Tesla Inc., renowned for its groundbreaking electric vehicles (EVs), surprised the industry by opening its charging infrastructure to competitors at no cost.
The decision sparked curiosity about CEO Elon Musk’s motivations and Tesla’s longer-term goals for charging stations. The decision is perhaps not pure altruism but instead, a play for Tesla to pull valuable data from other manufacturers’ cars.
Tesla’s Supercharger network stands as a testament to the company’s dedication to creating a comprehensive and reliable charging infrastructure for EVs. With more than 45,000 charging stations worldwide, Tesla owners can fuel their journeys with convenient and rapid charging capabilities. By extending access to this infrastructure to competitors, Tesla not only encourages the adoption of EVs but also strives to establish a standardized and cohesive charging ecosystem that should benefit all EV drivers who want to travel without range anxiety.
The Power Of Data: Driving Tesla’s Advantage
Beyond providing charging services, Tesla’s charging network acts as an invaluable source of data. Each time a vehicle charges at a Supercharger station, Tesla gathers critical information pertaining to charging patterns, user behavior and energy consumption. By offering competitors access to its infrastructure, Tesla effectively expands its pool of data, enhancing its ability to refine charging technology, optimize network efficiency and enhance the overall user experience.
The current Tesla charging cable features three larger holes to move electricity to the batteries and two smaller data port holes. Tesla uses cellular and Wi-Fi connections to “talk” to its cars and pull data, but the charging ports provide it with even more information. By allowing Ford Motor Co. and General Motors to use the chargers, Tesla will likely take valuable data from those companies’ vehicles.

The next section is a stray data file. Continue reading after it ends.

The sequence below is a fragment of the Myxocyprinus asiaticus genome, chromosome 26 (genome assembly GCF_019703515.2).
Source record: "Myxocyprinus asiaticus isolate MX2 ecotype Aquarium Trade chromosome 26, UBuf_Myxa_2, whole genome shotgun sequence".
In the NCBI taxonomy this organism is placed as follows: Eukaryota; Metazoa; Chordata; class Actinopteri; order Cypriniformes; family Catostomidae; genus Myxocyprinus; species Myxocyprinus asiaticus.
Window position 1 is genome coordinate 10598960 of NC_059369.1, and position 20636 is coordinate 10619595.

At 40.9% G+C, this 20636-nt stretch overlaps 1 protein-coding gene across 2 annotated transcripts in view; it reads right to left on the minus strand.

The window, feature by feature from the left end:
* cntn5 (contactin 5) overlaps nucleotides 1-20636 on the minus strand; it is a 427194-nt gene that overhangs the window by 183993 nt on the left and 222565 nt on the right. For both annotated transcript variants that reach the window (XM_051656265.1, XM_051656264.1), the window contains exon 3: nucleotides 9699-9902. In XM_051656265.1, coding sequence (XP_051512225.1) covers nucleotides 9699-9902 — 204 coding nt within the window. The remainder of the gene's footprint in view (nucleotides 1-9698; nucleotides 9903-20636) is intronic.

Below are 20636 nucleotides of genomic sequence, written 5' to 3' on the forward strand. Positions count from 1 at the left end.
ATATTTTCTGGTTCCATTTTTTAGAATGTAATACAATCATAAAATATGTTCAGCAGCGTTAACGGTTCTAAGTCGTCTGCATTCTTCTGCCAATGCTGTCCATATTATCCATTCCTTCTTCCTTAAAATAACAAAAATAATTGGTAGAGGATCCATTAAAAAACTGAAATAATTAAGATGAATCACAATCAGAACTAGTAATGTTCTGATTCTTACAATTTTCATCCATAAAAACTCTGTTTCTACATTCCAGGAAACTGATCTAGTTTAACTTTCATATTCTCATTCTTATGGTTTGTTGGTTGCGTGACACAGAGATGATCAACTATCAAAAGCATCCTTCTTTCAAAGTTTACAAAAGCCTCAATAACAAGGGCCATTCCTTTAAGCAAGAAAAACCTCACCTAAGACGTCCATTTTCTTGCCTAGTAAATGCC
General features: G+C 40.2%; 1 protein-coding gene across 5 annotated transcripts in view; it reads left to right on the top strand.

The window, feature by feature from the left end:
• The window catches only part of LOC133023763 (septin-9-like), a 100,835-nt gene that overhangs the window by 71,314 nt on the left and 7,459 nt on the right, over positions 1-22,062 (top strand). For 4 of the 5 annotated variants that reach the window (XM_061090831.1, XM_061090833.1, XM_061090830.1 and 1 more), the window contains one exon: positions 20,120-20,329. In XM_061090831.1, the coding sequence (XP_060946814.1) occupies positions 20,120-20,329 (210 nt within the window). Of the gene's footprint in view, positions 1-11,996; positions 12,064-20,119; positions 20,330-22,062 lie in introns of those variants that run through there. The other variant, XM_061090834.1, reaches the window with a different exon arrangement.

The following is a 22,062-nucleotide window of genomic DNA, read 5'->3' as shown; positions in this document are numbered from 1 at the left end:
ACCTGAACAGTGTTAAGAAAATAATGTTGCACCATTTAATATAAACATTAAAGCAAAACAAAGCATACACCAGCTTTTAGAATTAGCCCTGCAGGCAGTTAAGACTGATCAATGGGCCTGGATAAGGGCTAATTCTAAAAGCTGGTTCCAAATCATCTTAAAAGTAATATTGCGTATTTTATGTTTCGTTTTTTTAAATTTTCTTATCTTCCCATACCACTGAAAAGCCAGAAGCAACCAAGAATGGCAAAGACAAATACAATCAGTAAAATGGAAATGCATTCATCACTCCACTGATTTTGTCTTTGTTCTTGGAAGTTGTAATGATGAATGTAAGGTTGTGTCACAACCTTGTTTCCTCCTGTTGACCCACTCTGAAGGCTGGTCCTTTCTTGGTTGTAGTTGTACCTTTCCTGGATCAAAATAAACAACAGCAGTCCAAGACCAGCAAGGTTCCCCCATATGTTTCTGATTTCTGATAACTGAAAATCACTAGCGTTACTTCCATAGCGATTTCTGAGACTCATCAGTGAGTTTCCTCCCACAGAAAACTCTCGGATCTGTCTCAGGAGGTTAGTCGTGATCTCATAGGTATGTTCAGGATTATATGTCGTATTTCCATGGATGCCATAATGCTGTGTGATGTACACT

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When someone puts gas into their 2007 Toyota Camry, the only information they share is with the credit card terminal. The gas pump does not relay usage data and other information. Electric charging is different, as the battery-management system in an EV needs to relay some information to the charging source. Tesla’s latest charging infrastructure transmits a trove of information, including a mix of technical data about the needed amount of charging and demographic information from the owner’s payment. If Tesla’s system can access a competitor’s battery management system it can learn about broader charging patterns and needs. It could then sell this data to utility companies and also use it to optimize charging station locations, which could provide more profit than selling cars.
Fostering Standardization: A Path To Progress
The electric vehicle market is still in its nascent stages, and a significant obstacle hindering its growth is the absence of standardized charging infrastructure. By establishing a shared platform, Tesla encourages other automakers to produce electric vehicles that are compatible with the Supercharger network. This cooperative approach promotes interoperability, simplifies the charging experience for consumers and showcases the importance of collaboration to promote the adoption of electric vehicles. The company also will likely benefit greatly from charging data, reflecting Tesla’s status as more of a data company than a car company.
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This article Beyond Altruism: Uncovering Tesla’s Motives For Opening Charging Infrastructure To Competitive EV Companies originally appeared on Benzinga.com
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